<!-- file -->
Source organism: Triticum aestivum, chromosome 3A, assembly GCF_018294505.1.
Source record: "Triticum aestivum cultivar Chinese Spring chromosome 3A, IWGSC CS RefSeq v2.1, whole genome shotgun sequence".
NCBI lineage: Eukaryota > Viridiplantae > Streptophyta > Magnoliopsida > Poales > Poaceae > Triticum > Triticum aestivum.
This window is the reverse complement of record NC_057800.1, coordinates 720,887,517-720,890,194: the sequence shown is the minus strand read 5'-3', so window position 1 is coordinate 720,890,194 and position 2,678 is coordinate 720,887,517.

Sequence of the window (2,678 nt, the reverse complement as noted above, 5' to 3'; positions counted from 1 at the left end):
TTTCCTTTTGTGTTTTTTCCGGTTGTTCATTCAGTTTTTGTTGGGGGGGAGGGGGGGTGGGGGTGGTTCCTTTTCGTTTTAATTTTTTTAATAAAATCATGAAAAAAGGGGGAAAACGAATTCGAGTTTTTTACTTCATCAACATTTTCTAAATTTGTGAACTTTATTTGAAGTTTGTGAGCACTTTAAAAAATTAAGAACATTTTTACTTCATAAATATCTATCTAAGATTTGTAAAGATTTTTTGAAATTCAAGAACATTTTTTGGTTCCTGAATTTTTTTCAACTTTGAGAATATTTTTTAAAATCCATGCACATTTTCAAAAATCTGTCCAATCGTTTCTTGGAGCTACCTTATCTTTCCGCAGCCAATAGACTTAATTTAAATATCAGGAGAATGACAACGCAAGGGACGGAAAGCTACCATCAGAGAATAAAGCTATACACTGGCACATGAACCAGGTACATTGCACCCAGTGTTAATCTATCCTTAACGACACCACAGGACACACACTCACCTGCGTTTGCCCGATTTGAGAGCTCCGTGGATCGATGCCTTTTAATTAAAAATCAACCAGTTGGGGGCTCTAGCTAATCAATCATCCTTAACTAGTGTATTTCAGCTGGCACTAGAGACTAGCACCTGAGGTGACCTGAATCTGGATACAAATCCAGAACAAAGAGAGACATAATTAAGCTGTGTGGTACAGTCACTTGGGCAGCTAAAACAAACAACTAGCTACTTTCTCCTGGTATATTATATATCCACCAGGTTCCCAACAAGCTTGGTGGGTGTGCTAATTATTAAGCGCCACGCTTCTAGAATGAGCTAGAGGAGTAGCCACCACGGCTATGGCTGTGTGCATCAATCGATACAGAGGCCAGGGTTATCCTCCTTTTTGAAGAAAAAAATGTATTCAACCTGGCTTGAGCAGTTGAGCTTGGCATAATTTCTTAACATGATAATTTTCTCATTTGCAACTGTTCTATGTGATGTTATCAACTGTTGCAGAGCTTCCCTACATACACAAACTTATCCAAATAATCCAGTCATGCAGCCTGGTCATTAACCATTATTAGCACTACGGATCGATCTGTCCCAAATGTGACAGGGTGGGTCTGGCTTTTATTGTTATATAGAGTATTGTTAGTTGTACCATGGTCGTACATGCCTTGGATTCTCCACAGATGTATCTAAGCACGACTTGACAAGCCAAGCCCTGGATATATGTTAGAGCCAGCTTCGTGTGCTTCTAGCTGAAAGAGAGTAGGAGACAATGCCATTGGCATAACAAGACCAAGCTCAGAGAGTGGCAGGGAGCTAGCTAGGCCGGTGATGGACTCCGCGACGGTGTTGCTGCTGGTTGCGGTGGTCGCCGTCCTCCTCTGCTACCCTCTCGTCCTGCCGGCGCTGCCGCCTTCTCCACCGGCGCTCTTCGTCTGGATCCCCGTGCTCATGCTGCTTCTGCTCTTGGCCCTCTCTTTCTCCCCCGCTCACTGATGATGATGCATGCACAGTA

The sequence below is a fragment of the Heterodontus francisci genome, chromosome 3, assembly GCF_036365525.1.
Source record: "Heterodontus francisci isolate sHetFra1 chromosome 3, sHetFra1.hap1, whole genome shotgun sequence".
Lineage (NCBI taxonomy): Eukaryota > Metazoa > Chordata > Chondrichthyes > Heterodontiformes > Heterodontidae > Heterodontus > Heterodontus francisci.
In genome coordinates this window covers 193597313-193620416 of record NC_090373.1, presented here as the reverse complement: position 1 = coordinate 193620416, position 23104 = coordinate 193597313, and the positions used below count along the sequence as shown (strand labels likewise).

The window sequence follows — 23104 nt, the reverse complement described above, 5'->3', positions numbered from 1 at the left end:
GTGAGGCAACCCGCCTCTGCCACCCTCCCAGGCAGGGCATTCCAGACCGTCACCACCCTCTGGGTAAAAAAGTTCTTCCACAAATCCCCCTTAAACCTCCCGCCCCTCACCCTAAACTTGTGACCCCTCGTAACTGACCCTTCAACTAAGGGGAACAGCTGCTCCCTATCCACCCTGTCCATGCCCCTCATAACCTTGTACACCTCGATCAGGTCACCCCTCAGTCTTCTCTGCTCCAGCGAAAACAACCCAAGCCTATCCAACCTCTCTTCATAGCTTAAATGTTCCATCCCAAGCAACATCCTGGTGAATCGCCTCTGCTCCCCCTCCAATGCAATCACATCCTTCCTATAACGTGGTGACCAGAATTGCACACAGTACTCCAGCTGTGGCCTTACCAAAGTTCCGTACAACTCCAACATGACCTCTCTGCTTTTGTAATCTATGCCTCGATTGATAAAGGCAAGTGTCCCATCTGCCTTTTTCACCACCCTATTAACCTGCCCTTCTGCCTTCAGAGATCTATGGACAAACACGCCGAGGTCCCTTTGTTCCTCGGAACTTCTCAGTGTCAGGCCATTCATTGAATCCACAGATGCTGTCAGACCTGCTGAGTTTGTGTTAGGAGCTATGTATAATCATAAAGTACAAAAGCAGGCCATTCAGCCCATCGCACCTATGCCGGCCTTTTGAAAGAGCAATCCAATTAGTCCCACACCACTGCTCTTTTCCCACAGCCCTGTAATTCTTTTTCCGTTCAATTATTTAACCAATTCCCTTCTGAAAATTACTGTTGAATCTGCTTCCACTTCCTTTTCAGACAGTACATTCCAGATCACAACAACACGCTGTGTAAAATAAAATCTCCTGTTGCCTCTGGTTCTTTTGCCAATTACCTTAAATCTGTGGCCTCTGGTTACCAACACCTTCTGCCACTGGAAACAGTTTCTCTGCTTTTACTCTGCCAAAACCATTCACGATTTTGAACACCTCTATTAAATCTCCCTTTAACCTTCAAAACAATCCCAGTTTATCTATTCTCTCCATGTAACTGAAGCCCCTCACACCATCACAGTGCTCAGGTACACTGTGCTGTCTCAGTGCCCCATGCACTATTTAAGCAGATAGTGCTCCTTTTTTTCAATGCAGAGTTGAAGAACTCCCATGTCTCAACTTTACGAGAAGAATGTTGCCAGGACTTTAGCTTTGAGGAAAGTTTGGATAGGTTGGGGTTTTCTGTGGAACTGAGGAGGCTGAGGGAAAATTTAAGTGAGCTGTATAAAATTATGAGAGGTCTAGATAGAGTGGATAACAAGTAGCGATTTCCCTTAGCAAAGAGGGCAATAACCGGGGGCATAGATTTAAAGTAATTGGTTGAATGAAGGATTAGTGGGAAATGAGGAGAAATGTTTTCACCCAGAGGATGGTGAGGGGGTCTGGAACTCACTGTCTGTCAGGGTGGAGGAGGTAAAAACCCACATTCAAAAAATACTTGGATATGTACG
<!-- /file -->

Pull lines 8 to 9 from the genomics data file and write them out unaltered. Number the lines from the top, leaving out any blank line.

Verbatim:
Source record: "Heterodontus francisci isolate sHetFra1 chromosome 3, sHetFra1.hap1, whole genome shotgun sequence".
Lineage (NCBI taxonomy): Eukaryota > Metazoa > Chordata > Chondrichthyes > Heterodontiformes > Heterodontidae > Heterodontus > Heterodontus francisci.